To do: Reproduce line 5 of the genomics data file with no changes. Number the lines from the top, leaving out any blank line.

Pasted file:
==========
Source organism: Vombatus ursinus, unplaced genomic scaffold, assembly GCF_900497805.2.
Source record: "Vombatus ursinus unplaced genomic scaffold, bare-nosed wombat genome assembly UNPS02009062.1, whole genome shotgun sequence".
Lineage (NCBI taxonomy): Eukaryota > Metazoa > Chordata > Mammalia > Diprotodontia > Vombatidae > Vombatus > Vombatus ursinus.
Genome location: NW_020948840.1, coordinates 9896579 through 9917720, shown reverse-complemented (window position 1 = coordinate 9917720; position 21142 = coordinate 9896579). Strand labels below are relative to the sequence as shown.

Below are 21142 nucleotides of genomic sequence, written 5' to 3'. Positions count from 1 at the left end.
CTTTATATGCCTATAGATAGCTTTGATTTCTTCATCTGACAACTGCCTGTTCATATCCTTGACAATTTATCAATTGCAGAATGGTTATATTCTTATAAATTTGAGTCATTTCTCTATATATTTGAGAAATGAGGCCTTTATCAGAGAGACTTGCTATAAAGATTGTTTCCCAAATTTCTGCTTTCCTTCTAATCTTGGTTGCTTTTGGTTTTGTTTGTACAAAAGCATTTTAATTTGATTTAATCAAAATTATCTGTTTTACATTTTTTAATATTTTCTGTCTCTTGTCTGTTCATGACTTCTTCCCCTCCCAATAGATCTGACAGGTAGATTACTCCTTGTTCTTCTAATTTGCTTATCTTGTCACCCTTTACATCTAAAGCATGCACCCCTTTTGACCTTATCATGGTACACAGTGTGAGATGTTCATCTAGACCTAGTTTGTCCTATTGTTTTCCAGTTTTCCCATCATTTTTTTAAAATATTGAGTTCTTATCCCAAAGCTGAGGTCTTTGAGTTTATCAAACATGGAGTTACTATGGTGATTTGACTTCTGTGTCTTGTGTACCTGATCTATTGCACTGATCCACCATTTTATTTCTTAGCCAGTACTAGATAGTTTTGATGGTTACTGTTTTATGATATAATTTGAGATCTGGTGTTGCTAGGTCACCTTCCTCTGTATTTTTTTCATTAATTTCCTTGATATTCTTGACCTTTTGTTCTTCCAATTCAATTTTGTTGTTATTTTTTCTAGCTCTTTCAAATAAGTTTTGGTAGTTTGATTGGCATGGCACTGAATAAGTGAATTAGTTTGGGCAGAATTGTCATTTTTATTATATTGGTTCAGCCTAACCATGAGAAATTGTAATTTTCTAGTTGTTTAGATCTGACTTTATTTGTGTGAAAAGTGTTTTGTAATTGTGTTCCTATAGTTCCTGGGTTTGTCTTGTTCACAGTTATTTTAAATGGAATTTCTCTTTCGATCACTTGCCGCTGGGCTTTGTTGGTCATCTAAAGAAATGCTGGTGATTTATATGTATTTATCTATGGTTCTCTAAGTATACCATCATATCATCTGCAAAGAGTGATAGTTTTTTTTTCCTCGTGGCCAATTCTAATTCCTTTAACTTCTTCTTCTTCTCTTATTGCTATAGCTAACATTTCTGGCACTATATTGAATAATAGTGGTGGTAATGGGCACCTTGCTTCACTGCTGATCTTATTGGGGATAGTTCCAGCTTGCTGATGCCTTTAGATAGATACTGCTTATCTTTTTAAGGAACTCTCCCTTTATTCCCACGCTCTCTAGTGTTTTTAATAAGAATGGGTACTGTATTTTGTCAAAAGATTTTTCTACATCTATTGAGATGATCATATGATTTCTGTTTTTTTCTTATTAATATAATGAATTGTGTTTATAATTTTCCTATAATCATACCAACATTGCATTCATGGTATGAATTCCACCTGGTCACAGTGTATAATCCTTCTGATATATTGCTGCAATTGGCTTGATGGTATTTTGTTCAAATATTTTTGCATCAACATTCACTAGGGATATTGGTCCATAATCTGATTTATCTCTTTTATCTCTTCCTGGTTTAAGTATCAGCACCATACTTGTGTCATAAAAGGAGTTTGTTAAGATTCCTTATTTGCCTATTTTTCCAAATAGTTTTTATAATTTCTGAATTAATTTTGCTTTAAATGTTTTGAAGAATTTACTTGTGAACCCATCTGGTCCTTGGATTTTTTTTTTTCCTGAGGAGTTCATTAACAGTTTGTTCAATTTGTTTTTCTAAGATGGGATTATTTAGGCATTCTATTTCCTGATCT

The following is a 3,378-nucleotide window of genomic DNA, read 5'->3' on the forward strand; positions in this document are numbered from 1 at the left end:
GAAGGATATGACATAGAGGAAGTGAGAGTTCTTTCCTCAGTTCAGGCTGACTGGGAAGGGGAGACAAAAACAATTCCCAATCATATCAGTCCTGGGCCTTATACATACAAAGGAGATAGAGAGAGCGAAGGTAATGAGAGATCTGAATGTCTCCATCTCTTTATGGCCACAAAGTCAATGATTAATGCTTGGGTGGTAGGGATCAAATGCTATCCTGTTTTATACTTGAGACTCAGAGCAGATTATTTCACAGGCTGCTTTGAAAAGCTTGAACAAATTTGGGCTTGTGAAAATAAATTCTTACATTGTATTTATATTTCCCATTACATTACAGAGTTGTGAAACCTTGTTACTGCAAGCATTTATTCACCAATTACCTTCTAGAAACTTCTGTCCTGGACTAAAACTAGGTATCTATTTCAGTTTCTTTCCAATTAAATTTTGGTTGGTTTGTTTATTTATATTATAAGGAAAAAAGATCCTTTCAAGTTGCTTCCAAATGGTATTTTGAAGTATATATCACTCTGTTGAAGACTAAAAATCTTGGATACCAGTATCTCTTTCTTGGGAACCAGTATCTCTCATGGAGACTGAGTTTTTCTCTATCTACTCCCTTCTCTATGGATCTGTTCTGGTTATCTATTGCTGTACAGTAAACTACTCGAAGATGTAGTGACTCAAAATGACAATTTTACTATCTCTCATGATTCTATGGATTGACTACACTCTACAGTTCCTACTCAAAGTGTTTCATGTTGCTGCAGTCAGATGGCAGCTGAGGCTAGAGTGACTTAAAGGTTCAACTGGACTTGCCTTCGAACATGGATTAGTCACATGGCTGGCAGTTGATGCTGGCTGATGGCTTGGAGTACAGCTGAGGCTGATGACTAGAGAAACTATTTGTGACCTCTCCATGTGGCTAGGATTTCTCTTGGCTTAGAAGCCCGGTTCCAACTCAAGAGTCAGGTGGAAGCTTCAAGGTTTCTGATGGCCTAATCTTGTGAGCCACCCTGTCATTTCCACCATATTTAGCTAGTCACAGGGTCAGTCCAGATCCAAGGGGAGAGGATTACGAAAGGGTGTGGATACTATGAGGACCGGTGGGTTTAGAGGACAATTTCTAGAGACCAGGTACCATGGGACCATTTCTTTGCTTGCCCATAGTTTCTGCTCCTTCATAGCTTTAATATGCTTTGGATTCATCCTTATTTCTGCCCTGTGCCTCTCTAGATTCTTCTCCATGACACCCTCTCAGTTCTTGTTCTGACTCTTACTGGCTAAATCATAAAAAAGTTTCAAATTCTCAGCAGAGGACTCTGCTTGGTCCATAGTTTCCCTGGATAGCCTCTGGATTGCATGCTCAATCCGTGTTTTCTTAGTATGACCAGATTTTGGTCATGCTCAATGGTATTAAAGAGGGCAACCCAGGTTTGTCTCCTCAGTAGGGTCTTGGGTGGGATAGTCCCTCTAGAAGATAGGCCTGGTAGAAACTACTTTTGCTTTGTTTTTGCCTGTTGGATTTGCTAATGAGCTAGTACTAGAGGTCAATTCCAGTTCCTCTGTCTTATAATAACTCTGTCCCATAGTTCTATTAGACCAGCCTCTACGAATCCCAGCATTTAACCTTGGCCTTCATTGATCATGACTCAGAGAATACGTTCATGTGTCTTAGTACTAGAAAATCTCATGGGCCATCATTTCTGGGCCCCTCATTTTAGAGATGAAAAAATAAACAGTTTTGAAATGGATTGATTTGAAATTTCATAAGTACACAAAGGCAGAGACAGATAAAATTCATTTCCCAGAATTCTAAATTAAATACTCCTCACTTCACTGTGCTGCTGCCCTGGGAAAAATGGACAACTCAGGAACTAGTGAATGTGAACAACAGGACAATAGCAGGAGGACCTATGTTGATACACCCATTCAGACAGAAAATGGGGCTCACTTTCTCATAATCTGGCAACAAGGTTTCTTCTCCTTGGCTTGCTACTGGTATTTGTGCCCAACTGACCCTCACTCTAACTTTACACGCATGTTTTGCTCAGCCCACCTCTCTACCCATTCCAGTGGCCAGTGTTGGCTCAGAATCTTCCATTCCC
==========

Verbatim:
Below are 21142 nucleotides of genomic sequence, written 5' to 3'. Positions count from 1 at the left end.